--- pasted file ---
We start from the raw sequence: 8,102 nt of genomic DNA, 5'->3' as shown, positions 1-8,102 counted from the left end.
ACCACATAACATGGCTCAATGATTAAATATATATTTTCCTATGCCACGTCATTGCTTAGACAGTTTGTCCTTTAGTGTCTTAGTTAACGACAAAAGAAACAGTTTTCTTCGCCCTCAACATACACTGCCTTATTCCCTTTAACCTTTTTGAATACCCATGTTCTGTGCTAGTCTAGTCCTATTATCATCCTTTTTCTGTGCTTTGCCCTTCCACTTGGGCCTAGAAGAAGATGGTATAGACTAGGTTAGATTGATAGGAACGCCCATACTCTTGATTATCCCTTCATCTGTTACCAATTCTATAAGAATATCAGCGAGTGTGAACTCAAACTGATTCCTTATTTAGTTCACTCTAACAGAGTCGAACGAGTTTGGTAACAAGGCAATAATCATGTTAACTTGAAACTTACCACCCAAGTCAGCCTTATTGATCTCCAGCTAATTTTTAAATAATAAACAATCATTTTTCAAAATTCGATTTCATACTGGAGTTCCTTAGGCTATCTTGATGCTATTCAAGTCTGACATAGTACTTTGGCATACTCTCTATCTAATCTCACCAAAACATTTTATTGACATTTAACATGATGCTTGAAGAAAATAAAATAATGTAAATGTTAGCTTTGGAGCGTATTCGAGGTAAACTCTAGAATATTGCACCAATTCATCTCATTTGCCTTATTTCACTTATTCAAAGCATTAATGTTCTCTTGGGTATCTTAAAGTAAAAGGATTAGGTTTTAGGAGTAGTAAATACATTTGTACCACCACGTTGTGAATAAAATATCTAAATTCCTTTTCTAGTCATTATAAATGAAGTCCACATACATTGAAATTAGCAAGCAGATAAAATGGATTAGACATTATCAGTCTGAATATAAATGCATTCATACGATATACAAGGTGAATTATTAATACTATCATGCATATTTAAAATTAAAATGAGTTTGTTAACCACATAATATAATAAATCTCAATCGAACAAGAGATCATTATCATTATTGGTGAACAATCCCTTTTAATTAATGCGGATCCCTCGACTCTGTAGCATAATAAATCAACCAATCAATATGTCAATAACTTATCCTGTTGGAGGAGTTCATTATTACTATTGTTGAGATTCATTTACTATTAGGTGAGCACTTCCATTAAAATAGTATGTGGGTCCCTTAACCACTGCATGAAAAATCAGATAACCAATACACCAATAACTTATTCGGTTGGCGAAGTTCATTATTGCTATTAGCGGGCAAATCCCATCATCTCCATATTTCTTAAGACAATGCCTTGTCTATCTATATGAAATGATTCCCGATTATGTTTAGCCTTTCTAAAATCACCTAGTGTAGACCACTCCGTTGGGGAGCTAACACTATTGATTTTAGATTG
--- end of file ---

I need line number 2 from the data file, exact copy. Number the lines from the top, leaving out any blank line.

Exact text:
ACCACATAACATGGCTCAATGATTAAATATATATTTTCCTATGCCACGTCATTGCTTAGACAGTTTGTCCTTTAGTGTCTTAGTTAACGACAAAAGAAACAGTTTTCTTCGCCCTCAACATACACTGCCTTATTCCCTTTAACCTTTTTGAATACCCATGTTCTGTGCTAGTCTAGTCCTATTATCATCCTTTTTCTGTGCTTTGCCCTTCCACTTGGGCCTAGAAGAAGATGGTATAGACTAGGTTAGATTGATAGGAACGCCCATACTCTTGATTATCCCTTCATCTGTTACCAATTCTATAAGAATATCAGCGAGTGTGAACTCAAACTGATTCCTTATTTAGTTCACTCTAACAGAGTCGAACGAGTTTGGTAACAAGGCAATAATCATGTTAACTTGAAACTTACCACCCAAGTCAGCCTTATTGATCTCCAGCTAATTTTTAAATAATAAACAATCATTTTTCAAAATTCGATTTCATACTGGAGTTCCTTAGGCTATCTTGATGCTATTCAAGTCTGACATAGTACTTTGGCATACTCTCTATCTAATCTCACCAAAACATTTTATTGACATTTAACATGATGCTTGAAGAAAATAAAATAATGTAAATGTTAGCTTTGGAGCGTATTCGAGGTAAACTCTAGAATATTGCACCAATTCATCTCATTTGCCTTATTTCACTTATTCAAAGCATTAATGTTCTCTTGGGTATCTTAAAGTAAAAGGATTAGGTTTTAGGAGTAGTAAATACATTTGTACCACCACGTTGTGAATAAAATATCTAAATTCCTTTTCTAGTCATTATAAATGAAGTCCACATACATTGAAATTAGCAAGCAGATAAAATGGATTAGACATTATCAGTCTGAATATAAATGCATTCATACGATATACAAGGTGAATTATTAATACTATCATGCATATTTAAAATTAAAATGAGTTTGTTAACCACATAATATAATAAATCTCAATCGAACAAGAGATCATTATCATTATTGGTGAACAATCCCTTTTAATTAATGCGGATCCCTCGACTCTGTAGCATAATAAATCAACCAATCAATATGTCAATAACTTATCCTGTTGGAGGAGTTCATTATTACTATTGTTGAGATTCATTTACTATTAGGTGAGCACTTCCATTAAAATAGTATGTGGGTCCCTTAACCACTGCATGAAAAATCAGATAACCAATACACCAATAACTTATTCGGTTGGCGAAGTTCATTATTGCTATTAGCGGGCAAATCCCATCATCTCCATATTTCTTAAGACAATGCCTTGTCTATCTATATGAAATGATTCCCGATTATGTTTAGCCTTTCTAAAATCACCTAGTGTAGACCACTCCGTTGGGGAGCTAACACTATTGATTTTAGATTG